As I went on looking for the function causing the customer problem, I isolated one smaller function from its client, reducing its inputs and making it easier to test. This helped a lot. I found the mistake and added a new function to make it easier to fix the same mistake in multiple locations.
This wasn’t TDD but this is legacy code and these tests are now something I can run on demand. These are in my machine control project. As of now these are in a testing configuration, so running these requires selecting one of those test configurations at a time.
As I want to TDD all new code anyway, needing to do something special to run these legacy code tests may not be a problem. I’ll definitely want to combine my two test configurations at the very least so that I can run all the tests at once. That might help focus me on the task.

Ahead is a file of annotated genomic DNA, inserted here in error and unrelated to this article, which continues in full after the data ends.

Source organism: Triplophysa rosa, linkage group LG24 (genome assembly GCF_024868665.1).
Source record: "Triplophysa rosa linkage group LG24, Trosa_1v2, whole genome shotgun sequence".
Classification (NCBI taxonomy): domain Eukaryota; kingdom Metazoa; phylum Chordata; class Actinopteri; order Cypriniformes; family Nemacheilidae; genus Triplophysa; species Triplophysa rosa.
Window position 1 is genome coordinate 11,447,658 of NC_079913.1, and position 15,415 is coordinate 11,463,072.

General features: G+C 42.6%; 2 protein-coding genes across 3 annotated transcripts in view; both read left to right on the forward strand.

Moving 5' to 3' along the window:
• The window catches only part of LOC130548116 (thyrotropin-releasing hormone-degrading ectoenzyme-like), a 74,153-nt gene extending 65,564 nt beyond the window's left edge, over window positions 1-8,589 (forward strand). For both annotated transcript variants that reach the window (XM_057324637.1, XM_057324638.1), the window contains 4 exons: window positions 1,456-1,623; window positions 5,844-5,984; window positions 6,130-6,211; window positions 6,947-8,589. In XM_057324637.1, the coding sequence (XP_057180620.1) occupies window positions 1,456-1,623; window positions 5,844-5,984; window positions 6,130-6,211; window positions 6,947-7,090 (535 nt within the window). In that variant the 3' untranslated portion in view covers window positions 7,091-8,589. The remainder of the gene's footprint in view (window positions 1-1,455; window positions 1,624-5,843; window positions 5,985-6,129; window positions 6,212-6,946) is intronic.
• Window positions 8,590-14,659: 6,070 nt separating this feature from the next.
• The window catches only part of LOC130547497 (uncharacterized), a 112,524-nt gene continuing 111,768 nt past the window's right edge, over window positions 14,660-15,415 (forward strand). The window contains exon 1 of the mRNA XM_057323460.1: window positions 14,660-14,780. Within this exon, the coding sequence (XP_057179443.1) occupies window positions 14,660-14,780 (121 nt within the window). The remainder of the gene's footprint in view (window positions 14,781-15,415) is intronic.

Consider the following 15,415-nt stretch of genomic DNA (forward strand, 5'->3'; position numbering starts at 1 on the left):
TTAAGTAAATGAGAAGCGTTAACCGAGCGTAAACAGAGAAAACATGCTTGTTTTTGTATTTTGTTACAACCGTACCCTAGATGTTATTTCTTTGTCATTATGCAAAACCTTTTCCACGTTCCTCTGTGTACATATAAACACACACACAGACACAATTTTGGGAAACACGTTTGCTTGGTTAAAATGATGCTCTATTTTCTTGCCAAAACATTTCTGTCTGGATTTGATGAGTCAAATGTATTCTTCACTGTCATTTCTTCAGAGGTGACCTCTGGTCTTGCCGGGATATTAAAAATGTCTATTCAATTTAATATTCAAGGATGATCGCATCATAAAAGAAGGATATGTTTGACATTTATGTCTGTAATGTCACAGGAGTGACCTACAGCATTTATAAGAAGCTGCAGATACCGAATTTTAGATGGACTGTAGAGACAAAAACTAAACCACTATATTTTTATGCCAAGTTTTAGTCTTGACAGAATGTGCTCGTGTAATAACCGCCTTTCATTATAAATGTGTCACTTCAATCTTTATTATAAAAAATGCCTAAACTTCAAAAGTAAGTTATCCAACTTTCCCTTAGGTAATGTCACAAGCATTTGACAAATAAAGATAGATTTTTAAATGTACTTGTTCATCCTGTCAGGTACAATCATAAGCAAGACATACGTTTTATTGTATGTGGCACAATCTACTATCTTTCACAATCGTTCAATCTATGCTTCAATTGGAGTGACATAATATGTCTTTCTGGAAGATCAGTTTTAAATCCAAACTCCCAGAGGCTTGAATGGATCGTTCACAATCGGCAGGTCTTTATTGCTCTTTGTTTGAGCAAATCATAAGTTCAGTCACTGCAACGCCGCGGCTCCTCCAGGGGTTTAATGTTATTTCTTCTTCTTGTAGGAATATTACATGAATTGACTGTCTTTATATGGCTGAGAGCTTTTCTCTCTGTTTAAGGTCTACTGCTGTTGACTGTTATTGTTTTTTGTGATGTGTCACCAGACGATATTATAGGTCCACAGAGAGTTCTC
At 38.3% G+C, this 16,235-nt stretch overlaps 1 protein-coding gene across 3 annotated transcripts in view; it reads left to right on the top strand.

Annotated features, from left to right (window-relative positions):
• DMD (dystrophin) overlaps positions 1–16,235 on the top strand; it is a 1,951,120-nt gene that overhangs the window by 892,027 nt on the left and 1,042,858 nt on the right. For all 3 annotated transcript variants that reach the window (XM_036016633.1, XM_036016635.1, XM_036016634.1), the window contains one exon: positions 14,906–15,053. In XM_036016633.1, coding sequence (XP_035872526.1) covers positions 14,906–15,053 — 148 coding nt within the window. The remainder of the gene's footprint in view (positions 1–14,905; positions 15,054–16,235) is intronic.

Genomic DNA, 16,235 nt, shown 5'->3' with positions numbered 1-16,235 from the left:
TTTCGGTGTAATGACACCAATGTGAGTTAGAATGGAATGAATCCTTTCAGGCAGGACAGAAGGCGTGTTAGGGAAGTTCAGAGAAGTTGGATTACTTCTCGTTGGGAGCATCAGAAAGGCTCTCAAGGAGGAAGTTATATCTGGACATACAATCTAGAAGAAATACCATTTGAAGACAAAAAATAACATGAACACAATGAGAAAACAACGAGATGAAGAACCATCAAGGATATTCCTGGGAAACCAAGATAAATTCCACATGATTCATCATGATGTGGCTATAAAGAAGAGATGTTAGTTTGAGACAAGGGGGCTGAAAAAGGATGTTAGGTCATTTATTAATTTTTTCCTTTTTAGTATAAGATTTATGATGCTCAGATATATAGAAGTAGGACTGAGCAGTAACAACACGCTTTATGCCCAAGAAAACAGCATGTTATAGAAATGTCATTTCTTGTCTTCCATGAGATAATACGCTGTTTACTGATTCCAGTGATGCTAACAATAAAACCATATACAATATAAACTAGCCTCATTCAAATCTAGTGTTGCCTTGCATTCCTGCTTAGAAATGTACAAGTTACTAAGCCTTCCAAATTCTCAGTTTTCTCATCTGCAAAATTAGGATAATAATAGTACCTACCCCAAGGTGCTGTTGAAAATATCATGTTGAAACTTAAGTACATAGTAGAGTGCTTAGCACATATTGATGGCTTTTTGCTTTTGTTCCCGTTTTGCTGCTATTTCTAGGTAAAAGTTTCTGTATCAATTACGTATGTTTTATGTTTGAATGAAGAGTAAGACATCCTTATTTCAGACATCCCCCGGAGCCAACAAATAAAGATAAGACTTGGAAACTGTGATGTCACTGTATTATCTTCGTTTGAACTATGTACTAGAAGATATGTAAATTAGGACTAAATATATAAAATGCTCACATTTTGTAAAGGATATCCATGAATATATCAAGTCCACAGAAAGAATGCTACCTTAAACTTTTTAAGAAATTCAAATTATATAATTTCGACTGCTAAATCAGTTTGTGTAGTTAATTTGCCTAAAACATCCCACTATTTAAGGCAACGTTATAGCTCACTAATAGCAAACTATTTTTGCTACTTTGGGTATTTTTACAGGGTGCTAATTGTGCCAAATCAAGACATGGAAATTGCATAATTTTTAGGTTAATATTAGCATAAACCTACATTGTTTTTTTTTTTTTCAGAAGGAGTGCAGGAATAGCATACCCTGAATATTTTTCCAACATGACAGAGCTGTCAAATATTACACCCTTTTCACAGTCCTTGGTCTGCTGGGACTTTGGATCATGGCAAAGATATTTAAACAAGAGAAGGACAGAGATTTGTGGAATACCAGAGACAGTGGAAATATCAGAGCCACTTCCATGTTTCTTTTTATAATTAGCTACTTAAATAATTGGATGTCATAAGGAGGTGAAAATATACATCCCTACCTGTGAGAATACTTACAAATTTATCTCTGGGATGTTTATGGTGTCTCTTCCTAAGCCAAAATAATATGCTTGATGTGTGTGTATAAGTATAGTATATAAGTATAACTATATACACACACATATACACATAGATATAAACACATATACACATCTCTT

My code under test in this project is written in Structured Text and my tests are in C. The test framework is awkward, but I’m finding it easier to work with as I gain experience with it. I need to deal with the naming problems, but this code is pretty brittle, so I want more tests in place first.
I still have a tremendous amount of code in programs which can’t be tested as units. I need to go with Golden Master and Sampling (accompanying article) to get these under test for now so that I can refactor more safely. I need to find a better way to log inputs and outputs from the production code as it is in order to generate useful Golden Masters. For that I need to clarify the inputs and outputs, which is messy, but necessary. Most of these are using large global data structures even when they only care about a limited portion of the data.
I’ve thought of wrapping the programs into function blocks to let the compiler tell me what I need but I fear breaking things through this process. Logging and building a test framework feels safer for now.
I notice a few recurring themes from John’s experience.